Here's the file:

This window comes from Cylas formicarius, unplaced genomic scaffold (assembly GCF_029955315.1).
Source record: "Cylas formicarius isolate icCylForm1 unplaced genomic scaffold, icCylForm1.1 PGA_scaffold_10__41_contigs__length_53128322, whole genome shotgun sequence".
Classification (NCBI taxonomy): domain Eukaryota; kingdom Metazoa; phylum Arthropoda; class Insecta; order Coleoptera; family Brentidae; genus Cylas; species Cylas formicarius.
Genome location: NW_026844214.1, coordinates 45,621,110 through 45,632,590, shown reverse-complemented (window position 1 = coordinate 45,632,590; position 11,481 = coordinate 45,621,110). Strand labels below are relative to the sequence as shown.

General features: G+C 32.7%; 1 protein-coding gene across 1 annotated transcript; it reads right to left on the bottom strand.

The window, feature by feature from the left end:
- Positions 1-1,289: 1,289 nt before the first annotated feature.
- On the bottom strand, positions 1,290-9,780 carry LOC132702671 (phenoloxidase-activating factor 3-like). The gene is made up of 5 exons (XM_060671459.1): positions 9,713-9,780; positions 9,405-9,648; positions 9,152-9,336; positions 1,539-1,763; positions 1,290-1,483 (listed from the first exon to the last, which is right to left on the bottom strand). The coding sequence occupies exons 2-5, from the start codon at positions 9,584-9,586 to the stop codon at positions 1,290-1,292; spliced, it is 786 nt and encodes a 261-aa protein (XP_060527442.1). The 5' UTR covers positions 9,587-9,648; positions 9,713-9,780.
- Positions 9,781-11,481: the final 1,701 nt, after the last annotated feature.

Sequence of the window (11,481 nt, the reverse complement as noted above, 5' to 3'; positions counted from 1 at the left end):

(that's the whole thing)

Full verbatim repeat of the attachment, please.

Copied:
This window comes from Cylas formicarius, unplaced genomic scaffold (assembly GCF_029955315.1).
Source record: "Cylas formicarius isolate icCylForm1 unplaced genomic scaffold, icCylForm1.1 PGA_scaffold_10__41_contigs__length_53128322, whole genome shotgun sequence".
Classification (NCBI taxonomy): domain Eukaryota; kingdom Metazoa; phylum Arthropoda; class Insecta; order Coleoptera; family Brentidae; genus Cylas; species Cylas formicarius.
Genome location: NW_026844214.1, coordinates 45,621,110 through 45,632,590, shown reverse-complemented (window position 1 = coordinate 45,632,590; position 11,481 = coordinate 45,621,110). Strand labels below are relative to the sequence as shown.

General features: G+C 32.7%; 1 protein-coding gene across 1 annotated transcript; it reads right to left on the bottom strand.

The window, feature by feature from the left end:
- Positions 1-1,289: 1,289 nt before the first annotated feature.
- On the bottom strand, positions 1,290-9,780 carry LOC132702671 (phenoloxidase-activating factor 3-like). The gene is made up of 5 exons (XM_060671459.1): positions 9,713-9,780; positions 9,405-9,648; positions 9,152-9,336; positions 1,539-1,763; positions 1,290-1,483 (listed from the first exon to the last, which is right to left on the bottom strand). The coding sequence occupies exons 2-5, from the start codon at positions 9,584-9,586 to the stop codon at positions 1,290-1,292; spliced, it is 786 nt and encodes a 261-aa protein (XP_060527442.1). The 5' UTR covers positions 9,587-9,648; positions 9,713-9,780.
- Positions 9,781-11,481: the final 1,701 nt, after the last annotated feature.

Sequence of the window (11,481 nt, the reverse complement as noted above, 5' to 3'; positions counted from 1 at the left end):